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Unraveling the Undead

Our obsession with zombies, from the Congo to Hollywood

Like humans, zombies came out of Africa. There they led rich lives being worshipped as Congolese snake gods (nzambi). The ability of certain snakes to use poison to paralyze their prey was ritualistically imitated by tribal priests, who then proclaimed themselves able to resurrect the dead as well. In such vodoun or Obeah cults, the term nzambi migrated in meaning to “spirits of the dead.”

Transported to the Americas, vodoun took root in Caribbean slave culture, mating with indigenous religions to spawn zombies, zumbies, jumbies, and duppies and spreading northward to the continent. By the 17th century vodoun was strong enough to trigger the Salem witch hysteria of 1692. Tituba, a Carib Indian slave bought by Samuel Parris in Barbados and brought to Salem, filled her young mistresses’ heads with vodoun notions like invocation of the devil, possession, trances, animal familiars, and the sticking of pins into “poppetts” (dolls) made to resemble enemies. The girls’ psyches broke down, alternating between hysterics and catatonia. Tituba was among the first arrested and was the first to confess, in lurid detail—yet she survived while 24 others did not.

In this case the ancient European belief in witches, lingering just below the surface of 17th-century Protestantism, reacted violently when brought into contact with the live coal of African sympathetic magic. Although Arthur Miller would have us believe (in “The Crucible”) that the fault lay entirely with the uptight, theocratic “parochial snobbery” of the Massachusetts Bay colonists—frustrated folk keen to punish and avenge—in Salem, at least, culture shock played a major role.

Richard Hughes’s novel A High Wind in Jamaica (1929), set in the 19th century, opens with a British colonial family so spooked by vodoun influence that the mother insists the children be shipped back to England for their souls’ salvation. “Duppies cannot be mistaken for living people,” she discovers that her children have been instructed, “because their heads are turned backwards on their shoulders, and they carry a chain: moreover one must never call them duppies to their faces, as it gives them power.”

The popular cult of the zombie began shambling forth in the 1920s, when Jazz Age hipsters turned their fevered attentions to the West Indies. These slumming lords and ladies thrilled to scenes of forbidden Obeah rituals and inspired Hollywood to get into the act. In 1932 the first “voodoo” film, shot in 11 days on a budget of $50,000, was titled “White Zombie”—once the zombification of white people occurs, of course, attention must be paid! Bela Lugosi plays a ghoulish character who commands an army of the living dead forced to “work in the sugar mills and the fields at night.”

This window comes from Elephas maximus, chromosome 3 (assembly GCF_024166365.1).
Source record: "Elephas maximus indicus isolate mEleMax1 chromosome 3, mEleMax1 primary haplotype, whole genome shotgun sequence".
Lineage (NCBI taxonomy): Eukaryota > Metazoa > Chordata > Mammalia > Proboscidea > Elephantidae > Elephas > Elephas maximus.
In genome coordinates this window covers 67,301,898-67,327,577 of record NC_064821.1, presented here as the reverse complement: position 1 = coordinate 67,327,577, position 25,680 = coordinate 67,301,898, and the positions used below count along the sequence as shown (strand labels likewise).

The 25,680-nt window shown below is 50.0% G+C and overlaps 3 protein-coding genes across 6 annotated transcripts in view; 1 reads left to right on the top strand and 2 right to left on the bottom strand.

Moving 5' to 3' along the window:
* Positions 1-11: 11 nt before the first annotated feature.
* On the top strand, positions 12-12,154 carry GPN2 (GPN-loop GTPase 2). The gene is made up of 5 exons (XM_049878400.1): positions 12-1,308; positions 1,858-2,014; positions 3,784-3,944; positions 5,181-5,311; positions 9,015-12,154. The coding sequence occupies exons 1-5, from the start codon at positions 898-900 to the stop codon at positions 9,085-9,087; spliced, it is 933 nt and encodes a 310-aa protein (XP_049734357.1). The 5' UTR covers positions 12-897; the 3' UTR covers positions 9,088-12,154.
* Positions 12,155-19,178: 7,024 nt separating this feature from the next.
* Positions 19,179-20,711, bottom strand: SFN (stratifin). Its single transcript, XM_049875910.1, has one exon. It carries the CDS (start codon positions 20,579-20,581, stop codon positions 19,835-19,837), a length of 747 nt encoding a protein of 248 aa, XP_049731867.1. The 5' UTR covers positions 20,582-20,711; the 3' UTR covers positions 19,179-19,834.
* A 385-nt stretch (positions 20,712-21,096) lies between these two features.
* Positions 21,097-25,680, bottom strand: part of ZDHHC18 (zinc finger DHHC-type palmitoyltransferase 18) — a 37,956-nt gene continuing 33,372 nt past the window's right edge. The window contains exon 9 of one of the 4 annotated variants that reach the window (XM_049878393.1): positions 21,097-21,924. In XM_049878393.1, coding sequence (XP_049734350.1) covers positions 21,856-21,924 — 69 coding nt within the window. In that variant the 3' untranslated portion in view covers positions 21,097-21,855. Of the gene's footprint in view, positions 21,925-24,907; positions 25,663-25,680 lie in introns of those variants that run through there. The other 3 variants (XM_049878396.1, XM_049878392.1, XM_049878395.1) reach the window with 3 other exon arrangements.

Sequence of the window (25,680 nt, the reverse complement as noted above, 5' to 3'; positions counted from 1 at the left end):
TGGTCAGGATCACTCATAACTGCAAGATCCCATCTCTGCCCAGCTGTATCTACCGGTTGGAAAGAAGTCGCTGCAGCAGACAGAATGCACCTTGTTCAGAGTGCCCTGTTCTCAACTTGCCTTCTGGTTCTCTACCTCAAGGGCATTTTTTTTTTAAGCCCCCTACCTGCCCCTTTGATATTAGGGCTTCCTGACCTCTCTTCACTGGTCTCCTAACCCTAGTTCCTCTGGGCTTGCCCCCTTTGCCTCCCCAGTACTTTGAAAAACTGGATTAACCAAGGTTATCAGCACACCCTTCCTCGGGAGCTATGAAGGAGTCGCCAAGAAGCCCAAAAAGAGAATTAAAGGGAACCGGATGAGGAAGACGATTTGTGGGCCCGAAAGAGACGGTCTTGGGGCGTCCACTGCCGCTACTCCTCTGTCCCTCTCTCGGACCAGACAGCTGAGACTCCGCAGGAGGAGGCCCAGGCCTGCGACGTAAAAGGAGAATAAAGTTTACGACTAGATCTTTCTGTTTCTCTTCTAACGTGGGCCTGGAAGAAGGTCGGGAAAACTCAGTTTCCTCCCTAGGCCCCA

The Zombie cocktail debuted in 1934 at Don the Beachcomber’s, an L.A. watering spot, after a customer reported that he “felt like a zombie” after swilling Don’s mix of dark, golden, and white rum, cherry brandy, orange or papaya or pineapple juice, lemon juice, and grenadine on the rocks. Esquire called the Zombie the “mother of all freak drinks,” and so it remains, listed on menus with the campy caution “Limit Two.”

In 1956 my parents vacationed in Jamaica and brought back maracas and a delightful 78: “Back to back, belly to belly/ I don’t care a damn, I done dead a’ready/ Back to back, belly to belly/ It’s a jumbie jamboree …” The artist listed was The Charmer, backed by Johnny McCleverty and the Calypso Boys. “The [Mighty] Charmer” was the stage name of Louis Farrakhan, ne Louis Eugene Walcott, whose mother had emigrated from St. Kitts to New York City. The song was first performed in 1953 by Lord Intruder; its “jumbies” danced in a Trinidad cemetery, but The Charmer’s 1954 version moved the action to Woodlawn Cemetery in Brooklyn. The Kingston Trio and Harry Belafonte were among those to cover the tune.

Meanwhile zombies continued their advance as cultural icon primarily onscreen. No count can be made of these B- and C- and Z-rated movies—“Zombieland,” “Kung Fu Zombie,” “Zombie High,” “Zombie Strippers,” “Zombie Honeymoon,” “Zombie Campout,” “Zombie Beach Party,” “I, Zombie,” “I Was a Teenage Zombie,” “I Was a Zombie for the FBI,” “Zombie Holocaust,” “Zombie Women of Satan,” “Space Zombie Bingo,” “Redneck Zombies,” “Fast Zombies with Guns,” “Motocross Zombies from Hell,” “Hot Wax Zombies on Wheels”—just a splattering of those with the z-word in the title, which excludes the George Romero, “Evil Dead,” and “Resident Evil” film franchises, not to mention AMC’s hit TV series based on Robert Kirkman’s graphic novel The Walking Dead. There is even a genre of Nazi-zombie films such as “Zombie Lake,” “Oasis of the Zombies,” and “Dead Snow.”

From the ’30s and ’40s we have “King of the Zombies,” “Revolt of the Zombies,” and “I Walked with a Zombie,” all now considered classics by whoever deems zombie movies to be classics. But “Valley of the Zombies” in 1946 may have introduced an innovation: zombie bloodlust. “Will science triumph against the evil thirst of the undead?” shrilled the promo.

The original image of the zombie was a biddable, entranced robotic worker, raised from the grave to labor without complaint or compensation. Like its more murderous brethren the Mummy, or the Somnambulist from “The Cabinet of Dr. Caligari,” this horror tapped into two of humanity’s deep and historically justified fears, of being enslaved and of premature burial. The image of zombies as flesh-eating ghouls—the original Arabian ghul partook only of the dead—had yet to be established. But somewhere along the evolutionary line there appeared a hybrid creature, both cannibal and undead, bastard offspring of a duppy and a vampire, with an inborn taste not just blood but human flesh.

(As another forebear, Frankenstein must receive honorable mention for its versatile monster, at once Golem, botched abortion, problem child, sin against the Creator, science project run amok, and renegade zombie.)

If there is anything people fear more than death and the dead, it is being eaten, especially eaten alive. Eat or be eaten is the law of nature, and deep down we have not forgotten. As many have observed, the horror of “Invasion of the Body Snatchers” (1956) was not of being eaten but of the individual being replaced by a soulless, mass, robotic sameness – the horror of egalitarianism taken to extremes. The modern zombie apocalypse goes beyond the terror of conformity to the terror of consumption. It is a brilliant fusion of two skin-crawling horrors, corpses and being devoured, with a third—being hunted by your own flesh and blood, your neighbors and fellow countrymen in invincible multitudes.